Nothing illustrates how magnificent an auroral display is like a time-lapse. I was very lucky to be blessed with some of the best displays I have seen in many years on 7 of the 8 nights I was in Churchill in early February while guiding aurora expeditions for Natural Habitat Adventures. Not having produced a good aurora time-lapse in a long time, I was very excited to give it a try this season. I bought an intervalometer, which is a device that is plugged into a camera that automatically takes images at set intervals. I would set up the camera, turn on the intervalometer, and leave it alone for an hour or so. Here is what I got…..
Once I was home it was time for the real work to begin. Long story short, I used lightroom to enhance all the stills, then
created slideshows with 24 frames per second (you must download a plugin and install it into lightroom first for these settings). I followed instructions on this helpful blog for the technical info. I made several different slideshows which were exported from lightroom as video files, then imported them into iMovie where I could fine tune the video, add some copyright-free music, and add the titles. Many cameras will create their own time-lapses, but the quality won’t be as good because you are very limited in how to enhance the images as I did in lightroom, but it saves a lot of work. There is a ton of information I provided on this post recently on how and where to go to photograph aurora displays. Please comment below and let me know what you think!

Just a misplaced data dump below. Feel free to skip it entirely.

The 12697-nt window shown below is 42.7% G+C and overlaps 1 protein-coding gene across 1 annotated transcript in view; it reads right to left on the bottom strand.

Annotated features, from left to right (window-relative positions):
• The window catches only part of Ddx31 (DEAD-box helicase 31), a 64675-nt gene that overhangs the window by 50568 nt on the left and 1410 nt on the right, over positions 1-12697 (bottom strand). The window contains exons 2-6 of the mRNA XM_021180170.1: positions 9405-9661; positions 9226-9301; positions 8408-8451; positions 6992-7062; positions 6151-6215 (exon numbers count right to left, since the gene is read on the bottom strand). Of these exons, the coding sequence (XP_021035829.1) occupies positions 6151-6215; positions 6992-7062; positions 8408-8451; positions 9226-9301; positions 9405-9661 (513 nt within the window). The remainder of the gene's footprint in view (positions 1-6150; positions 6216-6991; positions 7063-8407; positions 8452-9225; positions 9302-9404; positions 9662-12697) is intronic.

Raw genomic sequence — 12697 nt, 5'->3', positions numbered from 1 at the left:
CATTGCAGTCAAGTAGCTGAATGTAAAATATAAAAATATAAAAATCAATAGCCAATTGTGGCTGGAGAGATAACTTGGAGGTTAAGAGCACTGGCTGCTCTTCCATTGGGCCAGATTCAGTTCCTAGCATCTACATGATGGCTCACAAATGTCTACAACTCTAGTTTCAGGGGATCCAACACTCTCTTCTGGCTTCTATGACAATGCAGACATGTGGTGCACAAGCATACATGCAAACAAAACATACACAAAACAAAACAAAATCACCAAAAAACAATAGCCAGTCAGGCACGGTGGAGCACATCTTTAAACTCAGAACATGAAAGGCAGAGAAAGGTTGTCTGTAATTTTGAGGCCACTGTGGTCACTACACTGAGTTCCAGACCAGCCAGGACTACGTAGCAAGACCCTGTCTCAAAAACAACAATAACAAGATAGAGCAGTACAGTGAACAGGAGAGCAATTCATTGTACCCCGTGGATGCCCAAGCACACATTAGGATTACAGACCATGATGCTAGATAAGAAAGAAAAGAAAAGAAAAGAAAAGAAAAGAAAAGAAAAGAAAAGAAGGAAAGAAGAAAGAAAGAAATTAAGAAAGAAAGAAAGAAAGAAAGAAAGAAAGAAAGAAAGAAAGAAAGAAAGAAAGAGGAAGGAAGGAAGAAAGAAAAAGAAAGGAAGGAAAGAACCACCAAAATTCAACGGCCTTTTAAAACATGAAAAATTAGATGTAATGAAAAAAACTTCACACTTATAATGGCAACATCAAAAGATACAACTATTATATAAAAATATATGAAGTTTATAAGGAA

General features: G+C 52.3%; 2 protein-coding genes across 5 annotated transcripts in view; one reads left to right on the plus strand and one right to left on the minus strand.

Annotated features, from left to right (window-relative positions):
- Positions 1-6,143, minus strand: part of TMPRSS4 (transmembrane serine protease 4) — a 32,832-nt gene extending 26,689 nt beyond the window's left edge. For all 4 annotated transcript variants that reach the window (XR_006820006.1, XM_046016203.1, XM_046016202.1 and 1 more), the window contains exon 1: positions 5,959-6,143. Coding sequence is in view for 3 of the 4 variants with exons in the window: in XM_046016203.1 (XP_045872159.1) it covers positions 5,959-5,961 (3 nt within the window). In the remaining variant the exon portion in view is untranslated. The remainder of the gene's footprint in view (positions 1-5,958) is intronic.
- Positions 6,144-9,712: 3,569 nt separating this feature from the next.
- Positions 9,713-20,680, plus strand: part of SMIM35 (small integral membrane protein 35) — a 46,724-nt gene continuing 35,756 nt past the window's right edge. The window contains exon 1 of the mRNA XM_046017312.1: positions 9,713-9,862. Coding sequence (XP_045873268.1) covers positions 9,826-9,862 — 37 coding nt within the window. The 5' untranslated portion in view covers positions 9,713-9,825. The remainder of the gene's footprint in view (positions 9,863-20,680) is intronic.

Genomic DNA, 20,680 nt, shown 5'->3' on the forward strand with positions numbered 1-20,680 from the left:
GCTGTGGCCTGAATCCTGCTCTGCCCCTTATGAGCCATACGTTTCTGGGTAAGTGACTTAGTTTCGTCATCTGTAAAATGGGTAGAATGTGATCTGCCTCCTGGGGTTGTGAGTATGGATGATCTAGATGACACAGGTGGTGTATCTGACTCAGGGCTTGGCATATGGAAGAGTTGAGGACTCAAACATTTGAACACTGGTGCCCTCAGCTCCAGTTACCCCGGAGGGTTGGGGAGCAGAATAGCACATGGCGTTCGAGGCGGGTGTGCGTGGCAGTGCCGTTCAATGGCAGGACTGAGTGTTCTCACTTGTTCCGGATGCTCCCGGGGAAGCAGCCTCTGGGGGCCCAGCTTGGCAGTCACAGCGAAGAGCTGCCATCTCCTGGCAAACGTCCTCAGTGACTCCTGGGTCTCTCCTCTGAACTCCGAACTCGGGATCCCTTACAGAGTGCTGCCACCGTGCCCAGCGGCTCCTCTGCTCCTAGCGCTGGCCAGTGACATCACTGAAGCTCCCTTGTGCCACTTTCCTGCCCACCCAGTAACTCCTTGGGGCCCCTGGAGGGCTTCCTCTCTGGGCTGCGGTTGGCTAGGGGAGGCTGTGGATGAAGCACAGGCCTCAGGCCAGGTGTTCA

Keep exploring, Brad
I thought it was great . Really gets you excited to go see them again. Thanks for taking the time to put it together and for sharing . You were my guide with James Floyd and my husband the first time I saw the aurora in 2013.
This is really an award winning show. I’m surprised to see the stars through the fabulous light and catching that shooting star. Truly amazing. Thank you for doing this so I am able to see and spread the word about it.